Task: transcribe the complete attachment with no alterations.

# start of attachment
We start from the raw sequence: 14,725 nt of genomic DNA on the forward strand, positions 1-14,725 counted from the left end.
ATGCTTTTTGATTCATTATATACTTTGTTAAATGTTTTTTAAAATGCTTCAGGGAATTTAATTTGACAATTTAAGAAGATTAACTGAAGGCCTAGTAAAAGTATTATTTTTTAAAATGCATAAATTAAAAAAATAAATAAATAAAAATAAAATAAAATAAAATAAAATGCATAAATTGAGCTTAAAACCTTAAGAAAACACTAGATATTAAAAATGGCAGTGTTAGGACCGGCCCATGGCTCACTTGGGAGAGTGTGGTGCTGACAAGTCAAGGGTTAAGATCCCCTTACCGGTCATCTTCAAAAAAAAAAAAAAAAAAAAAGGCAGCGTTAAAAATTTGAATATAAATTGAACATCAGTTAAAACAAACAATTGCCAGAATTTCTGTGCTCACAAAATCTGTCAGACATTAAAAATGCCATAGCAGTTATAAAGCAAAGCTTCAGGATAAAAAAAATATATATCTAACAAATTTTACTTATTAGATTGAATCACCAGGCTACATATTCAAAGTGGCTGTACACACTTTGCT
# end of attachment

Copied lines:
We start from the raw sequence: 14,725 nt of genomic DNA on the forward strand, positions 1-14,725 counted from the left end.
ATGCTTTTTGATTCATTATATACTTTGTTAAATGTTTTTTAAAATGCTTCAGGGAATTTAATTTGACAATTTAAGAAGATTAACTGAAGGCCTAGTAAAAGTATTATTTTTTAAAATGCATAAATTAAAAAAATAAATAAATAAAAATAAAATAAAATAAAATAAAATGCATAAATTGAGCTTAAAACCTTAAGAAAACACTAGATATTAAAAATGGCAGTGTTAGGACCGGCCCATGGCTCACTTGGGAGAGTGTGGTGCTGACAAGTCAAGGGTTAAGATCCCCTTACCGGTCATCTTCAAAAAAAAAAAAAAAAAAAAAGGCAGCGTTAAAAATTTGAATATAAATTGAACATCAGTTAAAACAAACAATTGCCAGAATTTCTGTGCTCACAAAATCTGTCAGACATTAAAAATGCCATAGCAGTTATAAAGCAAAGCTTCAGGATAAAAAAAATATATATCTAACAAATTTTACTTATTAGATTGAATCACCAGGCTACATATTCAAAGTGGCTGTACACACTTTGCT